Heliohistory experts are meeting at the High Altitude Observatory (HAO) this month to explore ways to recover the history of solar variability from indirect data. The organizing committee sought scientific participation from a variety of disciplines, including geophysics, geochemistry, and dendrochronology. The 40 selected participants will be looking at the indirect evidence of the sun's past behavior, especially during the Quaternary period, or since the last ice age (approximately 20,000 years ago).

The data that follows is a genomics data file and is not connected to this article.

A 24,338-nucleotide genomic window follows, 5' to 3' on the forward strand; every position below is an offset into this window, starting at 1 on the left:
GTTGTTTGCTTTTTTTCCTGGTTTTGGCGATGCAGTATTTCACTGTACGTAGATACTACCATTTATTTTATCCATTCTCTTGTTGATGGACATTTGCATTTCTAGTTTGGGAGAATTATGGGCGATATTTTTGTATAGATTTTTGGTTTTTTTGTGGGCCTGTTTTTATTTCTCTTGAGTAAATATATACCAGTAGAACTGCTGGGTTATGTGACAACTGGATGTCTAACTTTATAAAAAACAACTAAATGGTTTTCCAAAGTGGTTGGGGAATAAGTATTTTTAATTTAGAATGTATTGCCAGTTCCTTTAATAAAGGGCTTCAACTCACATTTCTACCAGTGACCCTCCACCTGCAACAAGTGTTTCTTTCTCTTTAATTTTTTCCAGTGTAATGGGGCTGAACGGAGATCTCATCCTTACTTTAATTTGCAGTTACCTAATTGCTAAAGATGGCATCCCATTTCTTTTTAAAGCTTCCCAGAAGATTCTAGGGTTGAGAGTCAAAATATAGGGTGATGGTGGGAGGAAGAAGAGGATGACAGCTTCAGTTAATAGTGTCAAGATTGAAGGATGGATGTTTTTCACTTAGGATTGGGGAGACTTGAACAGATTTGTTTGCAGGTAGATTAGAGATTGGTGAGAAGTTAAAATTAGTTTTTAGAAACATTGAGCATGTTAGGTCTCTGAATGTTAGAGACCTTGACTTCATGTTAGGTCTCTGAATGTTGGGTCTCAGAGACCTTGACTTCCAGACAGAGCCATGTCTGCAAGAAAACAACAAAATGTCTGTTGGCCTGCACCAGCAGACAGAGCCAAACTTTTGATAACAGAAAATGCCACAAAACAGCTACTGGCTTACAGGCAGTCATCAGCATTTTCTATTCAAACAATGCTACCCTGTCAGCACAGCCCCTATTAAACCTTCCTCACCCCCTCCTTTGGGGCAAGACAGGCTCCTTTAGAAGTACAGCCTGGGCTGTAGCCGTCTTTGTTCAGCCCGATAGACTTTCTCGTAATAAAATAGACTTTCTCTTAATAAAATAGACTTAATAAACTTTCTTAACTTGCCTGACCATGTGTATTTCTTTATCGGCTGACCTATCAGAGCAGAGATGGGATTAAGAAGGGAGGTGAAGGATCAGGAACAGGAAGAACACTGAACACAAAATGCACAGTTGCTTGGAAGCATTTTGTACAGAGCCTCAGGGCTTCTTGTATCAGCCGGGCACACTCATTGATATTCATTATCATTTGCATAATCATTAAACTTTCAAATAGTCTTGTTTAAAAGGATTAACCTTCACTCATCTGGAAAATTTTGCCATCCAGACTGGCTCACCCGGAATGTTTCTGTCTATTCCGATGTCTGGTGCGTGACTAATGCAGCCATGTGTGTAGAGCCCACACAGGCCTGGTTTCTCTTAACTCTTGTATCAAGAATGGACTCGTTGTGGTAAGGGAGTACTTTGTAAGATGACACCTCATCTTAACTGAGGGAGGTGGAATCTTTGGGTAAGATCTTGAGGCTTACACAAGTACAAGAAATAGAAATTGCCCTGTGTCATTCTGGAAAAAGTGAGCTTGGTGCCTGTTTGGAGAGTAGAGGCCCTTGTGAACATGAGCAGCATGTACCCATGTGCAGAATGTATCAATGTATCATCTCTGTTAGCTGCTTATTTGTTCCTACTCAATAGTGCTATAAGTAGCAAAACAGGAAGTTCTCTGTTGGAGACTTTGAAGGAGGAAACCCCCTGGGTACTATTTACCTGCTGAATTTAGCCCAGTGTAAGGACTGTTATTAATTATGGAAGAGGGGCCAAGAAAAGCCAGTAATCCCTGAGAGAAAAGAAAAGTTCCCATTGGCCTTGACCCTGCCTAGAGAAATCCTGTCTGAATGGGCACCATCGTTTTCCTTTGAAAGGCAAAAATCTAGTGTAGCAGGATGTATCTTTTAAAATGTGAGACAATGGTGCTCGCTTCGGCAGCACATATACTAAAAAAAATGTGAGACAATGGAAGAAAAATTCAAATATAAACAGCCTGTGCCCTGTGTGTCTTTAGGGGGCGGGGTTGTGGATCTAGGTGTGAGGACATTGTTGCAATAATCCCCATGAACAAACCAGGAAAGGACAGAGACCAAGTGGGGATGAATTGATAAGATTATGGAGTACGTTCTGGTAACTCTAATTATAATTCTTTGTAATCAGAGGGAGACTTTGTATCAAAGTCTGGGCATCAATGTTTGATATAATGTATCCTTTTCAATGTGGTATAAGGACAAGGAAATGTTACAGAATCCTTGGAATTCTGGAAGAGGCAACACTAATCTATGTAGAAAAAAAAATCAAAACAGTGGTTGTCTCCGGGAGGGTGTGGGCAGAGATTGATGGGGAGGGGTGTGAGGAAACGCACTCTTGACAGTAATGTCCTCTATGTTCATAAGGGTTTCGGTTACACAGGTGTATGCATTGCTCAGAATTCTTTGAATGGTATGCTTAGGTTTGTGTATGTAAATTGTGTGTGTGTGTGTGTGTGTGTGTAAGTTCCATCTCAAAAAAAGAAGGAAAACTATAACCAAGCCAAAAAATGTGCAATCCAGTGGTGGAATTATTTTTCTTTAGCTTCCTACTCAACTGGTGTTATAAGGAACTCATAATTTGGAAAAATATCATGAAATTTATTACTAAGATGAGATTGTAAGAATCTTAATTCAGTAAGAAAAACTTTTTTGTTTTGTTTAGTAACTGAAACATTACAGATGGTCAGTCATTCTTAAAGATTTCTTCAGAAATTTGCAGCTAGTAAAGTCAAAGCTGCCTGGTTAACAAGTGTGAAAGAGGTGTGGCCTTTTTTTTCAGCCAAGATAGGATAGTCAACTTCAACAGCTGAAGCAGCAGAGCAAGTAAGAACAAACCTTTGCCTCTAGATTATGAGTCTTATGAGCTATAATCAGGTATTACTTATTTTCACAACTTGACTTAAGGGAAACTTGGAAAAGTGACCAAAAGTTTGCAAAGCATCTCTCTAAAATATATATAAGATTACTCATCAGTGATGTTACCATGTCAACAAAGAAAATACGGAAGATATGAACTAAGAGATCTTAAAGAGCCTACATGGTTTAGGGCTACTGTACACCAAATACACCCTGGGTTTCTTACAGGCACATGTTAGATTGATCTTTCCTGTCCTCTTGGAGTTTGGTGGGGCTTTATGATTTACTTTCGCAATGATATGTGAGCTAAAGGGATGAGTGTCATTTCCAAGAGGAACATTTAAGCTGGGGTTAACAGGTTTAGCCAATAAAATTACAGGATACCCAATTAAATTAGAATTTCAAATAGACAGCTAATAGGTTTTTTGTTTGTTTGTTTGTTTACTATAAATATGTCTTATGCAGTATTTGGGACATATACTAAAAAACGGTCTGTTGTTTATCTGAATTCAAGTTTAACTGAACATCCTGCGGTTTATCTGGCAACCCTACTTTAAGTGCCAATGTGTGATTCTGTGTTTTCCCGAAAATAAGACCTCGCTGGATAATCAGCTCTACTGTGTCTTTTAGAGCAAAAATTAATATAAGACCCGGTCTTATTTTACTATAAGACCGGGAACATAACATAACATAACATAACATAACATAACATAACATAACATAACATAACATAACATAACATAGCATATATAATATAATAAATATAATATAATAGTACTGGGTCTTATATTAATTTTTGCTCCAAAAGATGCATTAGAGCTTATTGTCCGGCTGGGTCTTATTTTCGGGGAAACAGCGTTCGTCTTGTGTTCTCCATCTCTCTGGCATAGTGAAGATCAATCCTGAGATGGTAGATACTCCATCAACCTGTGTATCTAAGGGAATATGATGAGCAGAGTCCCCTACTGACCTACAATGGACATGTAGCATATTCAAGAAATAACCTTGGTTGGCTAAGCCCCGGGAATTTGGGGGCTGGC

Indirect, or ‘proxy,’ evidence includes auroral and geomagnetic records and evidence from isotopes found in meteorites. Isotopic abundances and flare particle tracks in moon rocks have also been useful. Other indirect evidence is provided by observations of comet tails and of changes in the brightness of the moon at eclipse, of the planets, and of zodiacal light. The best secondary evidence is provided by the radiocarbon abundances derived from tree rings. Other secondary evidence may be found in ice cores taken from the earth's Polar Regions. A knowledge of terrestrial paleoclimate establishes bounds on solar change. Finally, the history of the sun can be deduced from observations of other stars of solar type.